As a business owner or manager, you know how important understanding your numbers is. But if front-line employees who are far removed from the accounting department view accounting as an unpleasant chore rather than a critical job, the data you use to make decisions might not be accurate.
To get the information you need to make the right decisions, make sure your employees understand just how important accounting is to both the company and their personal success.
Tell Employees the Reasons Behind Your Procedures
You've probably put a lot of effort into defining policies and procedures that make sure every job in your company is done right. The problem is you're often asking your employees to use the longer or harder way of doing something.
This creates the risk of employees taking shortcuts and becoming disgruntled when you reprimand them. You don't want your employees to feel treated like children.
Instead, teach them the "why" behind each part of their tasks so they can understand the importance of what they're doing and take ownership in getting it right. If they still think there's a better way, they can propose changes that fully address your concerns.
Let Your Employees Have Skin in the Game
Owners whose entire livelihoods depend on the success of a business have much more incentive to help it succeed than employees on fixed paychecks who can find a new job tomorrow. While giving all employees equity is usually not feasible, even small incentives can help.
You can tie small bonuses or perks like afternoons off to things like increased sales, reduced costs or no accounting errors found during the month. Show employees that you appreciate a job well done and they'll return your respect by taking ownership in what they do.
Have Different Departments Work Together
Once a business grows beyond a few employees, rivalries often develop between departments. Healthy competition between departments can drive growth, but bad feelings can hurt your company even more.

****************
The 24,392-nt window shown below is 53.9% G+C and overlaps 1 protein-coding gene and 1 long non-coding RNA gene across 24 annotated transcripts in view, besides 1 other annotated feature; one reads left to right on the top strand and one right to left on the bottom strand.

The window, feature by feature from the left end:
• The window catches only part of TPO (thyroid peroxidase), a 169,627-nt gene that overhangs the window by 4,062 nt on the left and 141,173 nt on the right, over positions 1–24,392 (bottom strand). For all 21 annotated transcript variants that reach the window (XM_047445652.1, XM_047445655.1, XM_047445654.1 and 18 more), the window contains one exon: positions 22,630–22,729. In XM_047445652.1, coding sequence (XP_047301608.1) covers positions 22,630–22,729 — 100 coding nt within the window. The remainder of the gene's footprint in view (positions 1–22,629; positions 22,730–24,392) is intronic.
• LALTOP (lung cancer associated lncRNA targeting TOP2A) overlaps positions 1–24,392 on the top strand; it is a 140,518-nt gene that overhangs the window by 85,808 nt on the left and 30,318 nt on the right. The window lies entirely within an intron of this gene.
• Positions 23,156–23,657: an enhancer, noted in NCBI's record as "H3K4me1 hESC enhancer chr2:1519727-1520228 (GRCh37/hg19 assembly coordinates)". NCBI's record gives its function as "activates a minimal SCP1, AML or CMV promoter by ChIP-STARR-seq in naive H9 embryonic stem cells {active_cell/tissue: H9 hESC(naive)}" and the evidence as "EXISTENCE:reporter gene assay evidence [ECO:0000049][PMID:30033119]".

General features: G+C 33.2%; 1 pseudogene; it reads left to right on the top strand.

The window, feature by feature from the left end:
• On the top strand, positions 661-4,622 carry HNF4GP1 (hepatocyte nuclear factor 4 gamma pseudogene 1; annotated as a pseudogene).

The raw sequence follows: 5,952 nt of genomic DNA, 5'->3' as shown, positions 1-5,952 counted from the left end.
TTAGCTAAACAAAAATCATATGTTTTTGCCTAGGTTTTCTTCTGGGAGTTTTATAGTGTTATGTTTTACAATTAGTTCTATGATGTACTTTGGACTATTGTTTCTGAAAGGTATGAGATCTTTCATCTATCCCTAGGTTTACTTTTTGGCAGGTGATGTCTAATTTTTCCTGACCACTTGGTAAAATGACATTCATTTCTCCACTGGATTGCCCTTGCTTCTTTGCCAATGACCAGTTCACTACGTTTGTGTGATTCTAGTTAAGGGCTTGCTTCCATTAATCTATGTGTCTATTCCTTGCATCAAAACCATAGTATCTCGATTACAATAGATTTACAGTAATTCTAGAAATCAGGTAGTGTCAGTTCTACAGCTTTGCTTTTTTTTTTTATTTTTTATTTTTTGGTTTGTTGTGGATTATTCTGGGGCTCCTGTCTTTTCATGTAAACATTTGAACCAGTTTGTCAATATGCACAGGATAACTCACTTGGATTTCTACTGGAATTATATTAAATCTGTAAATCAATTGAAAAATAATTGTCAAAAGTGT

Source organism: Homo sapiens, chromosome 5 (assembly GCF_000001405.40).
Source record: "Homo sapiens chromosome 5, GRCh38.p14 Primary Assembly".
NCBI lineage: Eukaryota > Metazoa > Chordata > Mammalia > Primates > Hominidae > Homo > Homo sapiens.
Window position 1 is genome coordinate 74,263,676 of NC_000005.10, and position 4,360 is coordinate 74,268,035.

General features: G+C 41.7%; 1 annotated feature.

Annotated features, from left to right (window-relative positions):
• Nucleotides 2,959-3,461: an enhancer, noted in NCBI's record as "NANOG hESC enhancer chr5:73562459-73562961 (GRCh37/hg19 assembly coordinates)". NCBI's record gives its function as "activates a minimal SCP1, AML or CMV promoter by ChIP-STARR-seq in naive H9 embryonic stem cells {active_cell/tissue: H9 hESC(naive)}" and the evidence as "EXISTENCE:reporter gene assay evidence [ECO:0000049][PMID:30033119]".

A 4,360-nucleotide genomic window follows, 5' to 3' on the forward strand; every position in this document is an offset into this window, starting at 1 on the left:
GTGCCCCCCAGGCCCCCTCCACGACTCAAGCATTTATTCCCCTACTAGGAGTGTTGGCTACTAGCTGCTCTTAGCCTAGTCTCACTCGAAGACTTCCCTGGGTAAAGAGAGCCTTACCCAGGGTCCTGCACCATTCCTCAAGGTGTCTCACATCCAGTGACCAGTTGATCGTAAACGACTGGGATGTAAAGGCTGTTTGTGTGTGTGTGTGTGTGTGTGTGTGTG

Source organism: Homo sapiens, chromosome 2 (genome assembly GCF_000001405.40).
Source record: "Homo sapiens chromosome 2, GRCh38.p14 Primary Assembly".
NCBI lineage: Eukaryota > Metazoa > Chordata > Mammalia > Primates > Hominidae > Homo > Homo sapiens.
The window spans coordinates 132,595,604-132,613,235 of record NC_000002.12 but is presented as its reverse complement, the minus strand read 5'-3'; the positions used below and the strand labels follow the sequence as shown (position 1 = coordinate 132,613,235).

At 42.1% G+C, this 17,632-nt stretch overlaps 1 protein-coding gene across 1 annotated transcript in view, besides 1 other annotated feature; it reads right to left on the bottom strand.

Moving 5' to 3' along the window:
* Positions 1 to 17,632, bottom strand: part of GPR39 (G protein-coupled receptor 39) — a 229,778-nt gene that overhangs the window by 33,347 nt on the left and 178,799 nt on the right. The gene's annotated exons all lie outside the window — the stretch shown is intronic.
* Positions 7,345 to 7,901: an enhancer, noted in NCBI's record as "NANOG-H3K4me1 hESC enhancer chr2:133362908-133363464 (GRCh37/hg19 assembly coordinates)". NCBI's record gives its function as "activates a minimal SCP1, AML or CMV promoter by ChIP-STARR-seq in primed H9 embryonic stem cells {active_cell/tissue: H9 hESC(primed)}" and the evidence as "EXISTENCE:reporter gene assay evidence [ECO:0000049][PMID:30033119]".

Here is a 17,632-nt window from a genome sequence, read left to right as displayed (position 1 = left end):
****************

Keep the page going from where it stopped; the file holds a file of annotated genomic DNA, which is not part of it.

One common example is the accounting department needing updated numbers from the sales department. The sales department might feel that isn't their job and that it's a burden added to their already heavy workload.
The key is building a culture that all departments are one big team who help each other so requests aren't seen as a burden. Typical ways of accomplishing this include having employees from different departments sit next to each other or having regular informal meetings so employees get to know people from outside their own department.
Make Things Easier for Your Employees
Many accounting tasks are boring and repetitive, and this is exactly why it's hard to motivate employees asked to perform them. Think about ways to avoid having employees perform these mundane tasks.
For example, manual sales logs and inventory records can be replaced by a good point-of-sale system. All your employees need to do is scan customer purchases into the computer. Then, the information is automatically updated and sent off to your accounting and bookkeeping services so they can compile your monthly reports. Upgrading your systems will cost you money, but it's an investment, not an expense. First, even highly motivated employees make errors that computers can't, and errors often cost you money.
More importantly, automation frees up more time for your employees to focus on customer service, business development, or other activities that directly add to your bottom line. Learn more with our free accounting guides and articles.